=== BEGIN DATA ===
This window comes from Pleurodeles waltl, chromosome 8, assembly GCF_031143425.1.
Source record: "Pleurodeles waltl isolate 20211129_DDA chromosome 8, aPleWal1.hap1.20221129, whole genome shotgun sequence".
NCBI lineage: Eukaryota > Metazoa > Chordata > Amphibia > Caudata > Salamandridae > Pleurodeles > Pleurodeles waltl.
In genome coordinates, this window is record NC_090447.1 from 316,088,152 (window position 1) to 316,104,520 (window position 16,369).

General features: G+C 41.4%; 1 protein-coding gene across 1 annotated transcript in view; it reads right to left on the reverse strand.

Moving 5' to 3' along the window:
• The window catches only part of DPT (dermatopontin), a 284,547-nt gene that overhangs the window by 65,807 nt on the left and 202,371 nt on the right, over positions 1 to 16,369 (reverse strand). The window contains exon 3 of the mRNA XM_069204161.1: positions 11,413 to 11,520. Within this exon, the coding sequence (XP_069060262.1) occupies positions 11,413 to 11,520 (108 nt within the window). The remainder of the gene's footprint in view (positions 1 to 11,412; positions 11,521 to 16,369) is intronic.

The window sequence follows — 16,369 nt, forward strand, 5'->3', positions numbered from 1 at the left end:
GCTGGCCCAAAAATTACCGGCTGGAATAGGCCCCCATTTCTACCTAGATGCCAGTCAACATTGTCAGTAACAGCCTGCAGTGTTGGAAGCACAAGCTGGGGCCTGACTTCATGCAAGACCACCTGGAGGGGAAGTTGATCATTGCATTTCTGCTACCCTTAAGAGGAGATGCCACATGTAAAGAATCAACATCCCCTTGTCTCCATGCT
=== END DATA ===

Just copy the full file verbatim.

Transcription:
This window comes from Pleurodeles waltl, chromosome 8, assembly GCF_031143425.1.
Source record: "Pleurodeles waltl isolate 20211129_DDA chromosome 8, aPleWal1.hap1.20221129, whole genome shotgun sequence".
NCBI lineage: Eukaryota > Metazoa > Chordata > Amphibia > Caudata > Salamandridae > Pleurodeles > Pleurodeles waltl.
In genome coordinates, this window is record NC_090447.1 from 316,088,152 (window position 1) to 316,104,520 (window position 16,369).

General features: G+C 41.4%; 1 protein-coding gene across 1 annotated transcript in view; it reads right to left on the reverse strand.

Moving 5' to 3' along the window:
• The window catches only part of DPT (dermatopontin), a 284,547-nt gene that overhangs the window by 65,807 nt on the left and 202,371 nt on the right, over positions 1 to 16,369 (reverse strand). The window contains exon 3 of the mRNA XM_069204161.1: positions 11,413 to 11,520. Within this exon, the coding sequence (XP_069060262.1) occupies positions 11,413 to 11,520 (108 nt within the window). The remainder of the gene's footprint in view (positions 1 to 11,412; positions 11,521 to 16,369) is intronic.

The window sequence follows — 16,369 nt, forward strand, 5'->3', positions numbered from 1 at the left end:
GCTGGCCCAAAAATTACCGGCTGGAATAGGCCCCCATTTCTACCTAGATGCCAGTCAACATTGTCAGTAACAGCCTGCAGTGTTGGAAGCACAAGCTGGGGCCTGACTTCATGCAAGACCACCTGGAGGGGAAGTTGATCATTGCATTTCTGCTACCCTTAAGAGGAGATGCCACATGTAAAGAATCAACATCCCCTTGTCTCCATGCT